A group of scientists from NUST “MISiS” developed a universal system of optical-acoustic ultrasound based on the use of ultrasonic waves and laser radiation. It can be used to obtain images of internal pathologies, including the detection of small-sized tumors that are not fixed by conventional ultrasound. The results are published in the international scientific journal Photoacoustics
It is interesting that the development was done by specialists from the laboratory with the name (attention!) “Laser-ultrasonic diagnostics of the structure and properties of rocks and heterogeneous structural materials”,
which is headed by Prof. Alexander A. Karabutov, Ph.D.
It would seem - where are the miners and where is oncology?
However, the method of laser ultrasonic spectroscopy studied by laboratory specialists turned out to be so universal that the technologies created on this basis can be applied in a wide variety of fields.
We already wrote on “Habré”
about a device created in the laboratory for detecting defects in aircraft parts 50 microns in size and launched into small-scale production. And now - a new development in the field of medical technology.
As the creators said, initially the system was made to visualize blood vessels. However, in the course of research it turned out that the apparatus is also applicable for examining hard tissues (for example, teeth) and for diagnosing oncological formations in soft tissues.
The fact is that standard ultrasound methods due to low contrast and image quality do not allow, for example, to distinguish a cancerous tumor from healthy tissues at an early stage. Confident recognition is only possible if the tumor size exceeds 1 cm.
Our development provides the doctor with not only standard ultrasound images, but also additional information about those tissues that are poorly distinguishable acoustically (using ultrasound), but at the same time have different absorption capacity. Cancerous tumors also belong to such tissues.
The whole system is based on a well-known physical phenomenon - the optical-acoustic effect. It consists in the following: laser radiation of a very short duration is absorbed in the irradiated object (in this case, living tissues of the body), which leads to rapid heating of the site of this object. Heating leads to the expansion of tissue matter and the corresponding excitation of ultrasonic waves. Thus, irradiation with short laser pulses leads to "vibration" of the tissue site and their emission of ultrasound. Roughly speaking, a living organ “squeaks” in ultra-high tones.The scheme of the device“In the installation, laser radiation is used to excite ultrasound in two modes. In the first, optical-acoustic, light is absorbed directly in the studied object (in this case, a small section of a blood vessel or tumor begins to “vibrate”). The waves excited in this way are recorded by a variety of receivers (a special acoustic antenna), and the signals from these elements are used in the future to build accurate images of the object that provide contrast in the absorption of light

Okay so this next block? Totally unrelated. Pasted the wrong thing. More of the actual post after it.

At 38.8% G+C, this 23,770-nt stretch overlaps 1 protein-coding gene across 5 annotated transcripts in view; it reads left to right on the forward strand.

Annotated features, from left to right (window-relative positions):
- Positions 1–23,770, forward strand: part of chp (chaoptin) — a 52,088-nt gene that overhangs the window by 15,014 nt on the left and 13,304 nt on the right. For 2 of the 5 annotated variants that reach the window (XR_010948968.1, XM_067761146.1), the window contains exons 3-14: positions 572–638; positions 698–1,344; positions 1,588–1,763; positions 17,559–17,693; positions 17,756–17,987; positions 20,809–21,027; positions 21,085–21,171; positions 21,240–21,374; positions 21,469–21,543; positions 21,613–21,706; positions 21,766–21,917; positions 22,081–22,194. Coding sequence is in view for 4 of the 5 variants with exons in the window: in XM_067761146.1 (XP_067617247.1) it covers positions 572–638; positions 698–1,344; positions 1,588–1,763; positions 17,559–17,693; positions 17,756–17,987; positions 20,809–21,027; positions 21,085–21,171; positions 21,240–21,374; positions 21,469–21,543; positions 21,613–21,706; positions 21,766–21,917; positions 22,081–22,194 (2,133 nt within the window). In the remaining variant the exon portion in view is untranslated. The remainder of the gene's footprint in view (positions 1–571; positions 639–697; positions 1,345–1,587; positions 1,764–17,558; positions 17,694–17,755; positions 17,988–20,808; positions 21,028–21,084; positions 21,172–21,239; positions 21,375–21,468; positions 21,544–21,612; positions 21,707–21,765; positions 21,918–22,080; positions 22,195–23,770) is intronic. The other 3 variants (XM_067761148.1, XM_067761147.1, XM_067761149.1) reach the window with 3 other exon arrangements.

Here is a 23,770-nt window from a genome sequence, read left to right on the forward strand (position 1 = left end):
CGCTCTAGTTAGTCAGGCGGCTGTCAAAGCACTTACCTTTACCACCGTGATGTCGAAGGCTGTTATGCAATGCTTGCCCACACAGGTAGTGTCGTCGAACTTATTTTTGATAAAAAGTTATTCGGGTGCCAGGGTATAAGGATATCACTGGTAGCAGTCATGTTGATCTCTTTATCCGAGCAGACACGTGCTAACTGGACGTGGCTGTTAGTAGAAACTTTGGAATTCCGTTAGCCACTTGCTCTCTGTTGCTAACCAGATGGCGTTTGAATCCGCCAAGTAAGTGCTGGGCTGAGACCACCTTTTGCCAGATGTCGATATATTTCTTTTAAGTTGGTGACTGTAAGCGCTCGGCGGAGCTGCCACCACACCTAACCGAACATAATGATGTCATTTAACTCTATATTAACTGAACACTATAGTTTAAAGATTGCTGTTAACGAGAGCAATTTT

- explained one of the co-authors, engineer of the laboratory of laser ultrasonic methods of introscopic studies of NUST “MISiS” Vasily Zarubin
.Photograph of the experimental setup: 1 - laser with a power source; 2 - fiber optic laser delivery system in LU mode; 3 - a system for collecting and processing experimental data; 4-RS; 5 - matrix of detectors; 6–3D positioning system.- In the second, laser ultrasonic mode, the light is absorbed already in a special plate, and it begins to “vibrate”. The waves excited in it are used to study the object in a manner similar to standard ultrasound. In this case, ultrasonic waves are scattered by the inhomogeneities of the object, and are received by the same acoustic antenna. The signals from it are used to build the final laser ultrasound images. "
As a result, a device based on laser ultrasound makes it possible to detect a tumor at an early stage, with a size of less than a millimeter.
Currently, the research team is improving the characteristics of the experimental prototype of the system, as well as adapting it to specific tasks.